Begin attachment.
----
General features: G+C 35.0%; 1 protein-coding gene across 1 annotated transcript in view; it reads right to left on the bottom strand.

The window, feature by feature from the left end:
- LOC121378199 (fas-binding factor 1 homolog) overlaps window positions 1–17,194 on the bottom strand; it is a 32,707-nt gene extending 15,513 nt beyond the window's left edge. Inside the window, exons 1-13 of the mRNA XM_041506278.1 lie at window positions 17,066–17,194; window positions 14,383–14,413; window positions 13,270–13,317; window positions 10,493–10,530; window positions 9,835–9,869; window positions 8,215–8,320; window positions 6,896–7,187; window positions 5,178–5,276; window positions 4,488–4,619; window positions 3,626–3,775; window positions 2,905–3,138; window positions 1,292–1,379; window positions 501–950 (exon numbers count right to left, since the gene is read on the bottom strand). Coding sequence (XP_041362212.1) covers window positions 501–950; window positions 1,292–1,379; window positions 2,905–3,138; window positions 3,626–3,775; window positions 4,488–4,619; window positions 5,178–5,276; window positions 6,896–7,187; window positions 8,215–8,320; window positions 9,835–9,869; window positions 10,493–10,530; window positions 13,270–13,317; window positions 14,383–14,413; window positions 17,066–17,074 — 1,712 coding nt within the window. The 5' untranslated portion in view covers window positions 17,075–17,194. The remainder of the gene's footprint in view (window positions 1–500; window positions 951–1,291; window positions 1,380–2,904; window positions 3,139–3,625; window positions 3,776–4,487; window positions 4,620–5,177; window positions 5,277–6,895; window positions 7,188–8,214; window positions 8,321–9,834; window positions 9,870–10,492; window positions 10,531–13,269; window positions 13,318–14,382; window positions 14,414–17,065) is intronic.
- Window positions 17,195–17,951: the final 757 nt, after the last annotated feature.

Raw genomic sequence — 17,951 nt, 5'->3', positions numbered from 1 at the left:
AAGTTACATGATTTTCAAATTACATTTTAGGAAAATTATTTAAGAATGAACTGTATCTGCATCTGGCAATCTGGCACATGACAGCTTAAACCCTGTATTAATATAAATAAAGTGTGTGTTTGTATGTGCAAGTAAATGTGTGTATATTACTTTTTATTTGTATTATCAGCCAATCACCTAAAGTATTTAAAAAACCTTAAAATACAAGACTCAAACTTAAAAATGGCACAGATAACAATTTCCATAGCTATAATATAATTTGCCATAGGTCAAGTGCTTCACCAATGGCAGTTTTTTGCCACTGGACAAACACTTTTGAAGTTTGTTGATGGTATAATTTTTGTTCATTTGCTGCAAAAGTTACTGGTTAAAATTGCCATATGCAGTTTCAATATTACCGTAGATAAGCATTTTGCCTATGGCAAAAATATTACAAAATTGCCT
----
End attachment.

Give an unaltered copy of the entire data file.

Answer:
General features: G+C 35.0%; 1 protein-coding gene across 1 annotated transcript in view; it reads right to left on the bottom strand.

The window, feature by feature from the left end:
- LOC121378199 (fas-binding factor 1 homolog) overlaps window positions 1–17,194 on the bottom strand; it is a 32,707-nt gene extending 15,513 nt beyond the window's left edge. Inside the window, exons 1-13 of the mRNA XM_041506278.1 lie at window positions 17,066–17,194; window positions 14,383–14,413; window positions 13,270–13,317; window positions 10,493–10,530; window positions 9,835–9,869; window positions 8,215–8,320; window positions 6,896–7,187; window positions 5,178–5,276; window positions 4,488–4,619; window positions 3,626–3,775; window positions 2,905–3,138; window positions 1,292–1,379; window positions 501–950 (exon numbers count right to left, since the gene is read on the bottom strand). Coding sequence (XP_041362212.1) covers window positions 501–950; window positions 1,292–1,379; window positions 2,905–3,138; window positions 3,626–3,775; window positions 4,488–4,619; window positions 5,178–5,276; window positions 6,896–7,187; window positions 8,215–8,320; window positions 9,835–9,869; window positions 10,493–10,530; window positions 13,270–13,317; window positions 14,383–14,413; window positions 17,066–17,074 — 1,712 coding nt within the window. The 5' untranslated portion in view covers window positions 17,075–17,194. The remainder of the gene's footprint in view (window positions 1–500; window positions 951–1,291; window positions 1,380–2,904; window positions 3,139–3,625; window positions 3,776–4,487; window positions 4,620–5,177; window positions 5,277–6,895; window positions 7,188–8,214; window positions 8,321–9,834; window positions 9,870–10,492; window positions 10,531–13,269; window positions 13,318–14,382; window positions 14,414–17,065) is intronic.
- Window positions 17,195–17,951: the final 757 nt, after the last annotated feature.

Raw genomic sequence — 17,951 nt, 5'->3', positions numbered from 1 at the left:
AAGTTACATGATTTTCAAATTACATTTTAGGAAAATTATTTAAGAATGAACTGTATCTGCATCTGGCAATCTGGCACATGACAGCTTAAACCCTGTATTAATATAAATAAAGTGTGTGTTTGTATGTGCAAGTAAATGTGTGTATATTACTTTTTATTTGTATTATCAGCCAATCACCTAAAGTATTTAAAAAACCTTAAAATACAAGACTCAAACTTAAAAATGGCACAGATAACAATTTCCATAGCTATAATATAATTTGCCATAGGTCAAGTGCTTCACCAATGGCAGTTTTTTGCCACTGGACAAACACTTTTGAAGTTTGTTGATGGTATAATTTTTGTTCATTTGCTGCAAAAGTTACTGGTTAAAATTGCCATATGCAGTTTCAATATTACCGTAGATAAGCATTTTGCCTATGGCAAAAATATTACAAAATTGCCT